For all types of demos, keep it simple & short. Put your best track first, followed by two or three in descending order of perceived strength. While an album may have a real winner at the end to leave a positive impression, often times people who are pressed for time will stop at the first or second track, and skip through perceived “filler.” Make sure you grab them with the first song, and keep them hooked with the ones that follow. Unless you’re submitting to an ambient / noise or abstract label, leave off the tracks that have five minutes of building sound or slowly extinguishing outros, or make edited versions of those songs.

Plan on having it in multiple formats to accommodate the preferences of the recipients. Chocolate Industries only accepts CDR demos, but Archipel accepts links to online tracks but not as email attachments. At the night I help book, Ramp Chicago, we ask that any local act who wants to be booked show up at one of our nights and hand us a demo. This gives us a chance to meet in person as well shows us that the act is serious about wanting to play and will make the effort to come see what we do. Here’s a list of formats your demo can be in:

  • CDR / DVD-R (here’s some nice packaging)
  • Online, zipped or archived as one file
  • Online, separate files to download
  • Online, streaming
  • On a 16 MB flash drive
  • On a 16 MB SD card
  • On a social networking site like Myspace
  • A business card, flier or postcard with a link to a URL where people can grab your stuff (here’s a printer)

No matter what the medium, always make sure your contact info is on the disk, card, or page where your files are. And don’t just put it on a sleeve with a blank CDR inside, since the two pieces will invariably become separated.

For all demo applications except for commercial work, don’t waste time and money by creating elaborate artwork for your demo. A record label will come up with its own artwork and concept (sometimes with your input, sometimes not), a talent buyer isn’t interested in the underlying themes of your music, and a potential collaborator is focusing on the music.

One thing you can do is to make the packaging of the disk or the postcard with the URL stand out in a singular way so that it will be easy for you to follow up later and reference your demo in a stack on the recipient’s desk. For instance, you could glue a sheet of bubble wrap on the back of your business card if you make pop music, make a CD case out of purple satin if you make lounge-y tracks, or (as one demo I received) create your business card in the shape of an flash memory stick from a Play Station Portable.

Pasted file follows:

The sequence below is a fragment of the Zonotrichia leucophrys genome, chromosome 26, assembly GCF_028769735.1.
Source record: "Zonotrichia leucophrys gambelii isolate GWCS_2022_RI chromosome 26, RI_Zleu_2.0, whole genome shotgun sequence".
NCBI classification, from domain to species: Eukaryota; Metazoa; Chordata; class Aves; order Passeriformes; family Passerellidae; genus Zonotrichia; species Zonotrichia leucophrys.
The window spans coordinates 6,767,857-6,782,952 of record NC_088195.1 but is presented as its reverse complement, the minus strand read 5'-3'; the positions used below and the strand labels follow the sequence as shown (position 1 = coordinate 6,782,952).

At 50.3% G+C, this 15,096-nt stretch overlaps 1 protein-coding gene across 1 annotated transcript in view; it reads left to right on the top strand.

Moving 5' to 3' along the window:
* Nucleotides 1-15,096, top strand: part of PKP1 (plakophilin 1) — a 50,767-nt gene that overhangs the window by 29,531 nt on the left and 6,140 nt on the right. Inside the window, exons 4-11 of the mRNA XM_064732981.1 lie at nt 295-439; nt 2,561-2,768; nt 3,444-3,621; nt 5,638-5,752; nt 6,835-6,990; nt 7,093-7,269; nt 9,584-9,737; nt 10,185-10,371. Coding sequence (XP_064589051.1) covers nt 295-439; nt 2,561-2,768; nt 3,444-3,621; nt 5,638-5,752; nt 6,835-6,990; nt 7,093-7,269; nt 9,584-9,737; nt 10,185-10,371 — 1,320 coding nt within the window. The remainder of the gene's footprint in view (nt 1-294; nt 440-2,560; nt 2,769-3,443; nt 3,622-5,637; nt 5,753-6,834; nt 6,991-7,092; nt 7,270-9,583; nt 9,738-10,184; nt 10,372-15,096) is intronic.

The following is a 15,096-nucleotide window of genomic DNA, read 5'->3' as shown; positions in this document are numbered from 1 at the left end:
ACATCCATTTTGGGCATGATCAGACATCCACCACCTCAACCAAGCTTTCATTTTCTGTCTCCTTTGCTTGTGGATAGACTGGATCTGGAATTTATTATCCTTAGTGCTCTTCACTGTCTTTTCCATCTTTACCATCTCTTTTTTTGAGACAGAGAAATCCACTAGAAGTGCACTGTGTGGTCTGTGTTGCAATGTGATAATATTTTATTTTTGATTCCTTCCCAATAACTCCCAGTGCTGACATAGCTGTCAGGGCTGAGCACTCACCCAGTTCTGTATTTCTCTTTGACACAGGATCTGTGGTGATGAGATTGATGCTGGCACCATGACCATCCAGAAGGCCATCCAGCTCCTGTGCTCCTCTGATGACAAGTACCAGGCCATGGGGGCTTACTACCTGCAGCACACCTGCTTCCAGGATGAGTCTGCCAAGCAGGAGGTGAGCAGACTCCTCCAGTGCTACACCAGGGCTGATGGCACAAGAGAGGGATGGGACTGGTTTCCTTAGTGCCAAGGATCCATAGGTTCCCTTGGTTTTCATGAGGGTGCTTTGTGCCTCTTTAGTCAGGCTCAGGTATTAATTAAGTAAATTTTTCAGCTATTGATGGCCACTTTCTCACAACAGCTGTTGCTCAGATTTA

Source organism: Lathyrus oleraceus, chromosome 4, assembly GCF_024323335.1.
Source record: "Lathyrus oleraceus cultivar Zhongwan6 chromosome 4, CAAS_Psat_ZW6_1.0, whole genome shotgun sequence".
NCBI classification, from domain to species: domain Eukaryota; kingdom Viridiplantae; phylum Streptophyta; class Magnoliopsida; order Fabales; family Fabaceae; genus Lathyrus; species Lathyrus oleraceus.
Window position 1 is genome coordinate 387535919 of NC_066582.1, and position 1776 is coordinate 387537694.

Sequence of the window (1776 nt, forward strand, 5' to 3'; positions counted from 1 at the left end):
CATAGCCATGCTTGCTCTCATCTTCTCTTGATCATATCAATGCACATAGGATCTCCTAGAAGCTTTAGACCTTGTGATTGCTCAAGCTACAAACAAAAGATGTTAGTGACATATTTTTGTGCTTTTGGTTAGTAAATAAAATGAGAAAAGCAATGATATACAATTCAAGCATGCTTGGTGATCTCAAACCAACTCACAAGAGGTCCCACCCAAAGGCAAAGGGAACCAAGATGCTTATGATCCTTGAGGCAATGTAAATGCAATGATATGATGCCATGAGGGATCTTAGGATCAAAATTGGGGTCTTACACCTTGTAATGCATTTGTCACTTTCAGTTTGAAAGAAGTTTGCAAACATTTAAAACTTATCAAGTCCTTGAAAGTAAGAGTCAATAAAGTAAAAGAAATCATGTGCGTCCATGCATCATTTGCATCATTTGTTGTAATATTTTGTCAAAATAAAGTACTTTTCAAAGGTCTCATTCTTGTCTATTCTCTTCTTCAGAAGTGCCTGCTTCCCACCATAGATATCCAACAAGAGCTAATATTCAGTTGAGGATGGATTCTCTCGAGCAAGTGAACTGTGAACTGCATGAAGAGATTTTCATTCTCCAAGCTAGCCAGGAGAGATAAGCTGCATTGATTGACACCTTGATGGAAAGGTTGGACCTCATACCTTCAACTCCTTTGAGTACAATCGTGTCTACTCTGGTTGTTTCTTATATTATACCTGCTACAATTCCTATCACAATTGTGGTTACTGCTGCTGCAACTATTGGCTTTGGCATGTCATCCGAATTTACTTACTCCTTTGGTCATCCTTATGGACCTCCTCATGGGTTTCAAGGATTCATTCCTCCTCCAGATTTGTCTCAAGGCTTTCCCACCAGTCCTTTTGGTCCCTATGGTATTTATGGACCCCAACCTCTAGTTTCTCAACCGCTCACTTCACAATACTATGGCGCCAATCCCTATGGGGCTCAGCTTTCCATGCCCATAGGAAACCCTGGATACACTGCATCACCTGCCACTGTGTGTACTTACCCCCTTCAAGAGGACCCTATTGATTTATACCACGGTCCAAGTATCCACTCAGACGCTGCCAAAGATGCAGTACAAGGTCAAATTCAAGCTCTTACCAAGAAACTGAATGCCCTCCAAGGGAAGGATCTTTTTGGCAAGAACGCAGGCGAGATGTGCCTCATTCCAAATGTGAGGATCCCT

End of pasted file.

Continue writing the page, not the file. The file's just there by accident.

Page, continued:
Success with your demo

Having a polished demo (or multiple versions thereof), while important, is just one of the steps in achieving success with your music. Networking can help you get a personal recommendation to the head honcho of a record label—start asking your friends and contacts if they know anyone at the label you’re considering and ask for an introduction. Checking out events and clubs in your city and introducing yourself to the talent buyers will be the first step to getting booked for local gigs. Taking advantage of the opportunities provided by social networking tools and online communities will help you find other musicians with whom to create stellar tracks you couldn’t do on your own. Being professional, doing excellent work, and going the extra mile for your clients will thrill them and they’ll refer you without you needing to ask for it. Your demo will change over time to reflect your current work, but keeping a professional attitude and commitment to your music will always help you get where you want to go. Good luck!

Do you have a favorite medium for demo creation? Is there one social networking site that you consider superior to others? Do you have any success stories with creating a demo that you’d like to share? Let’s hear it!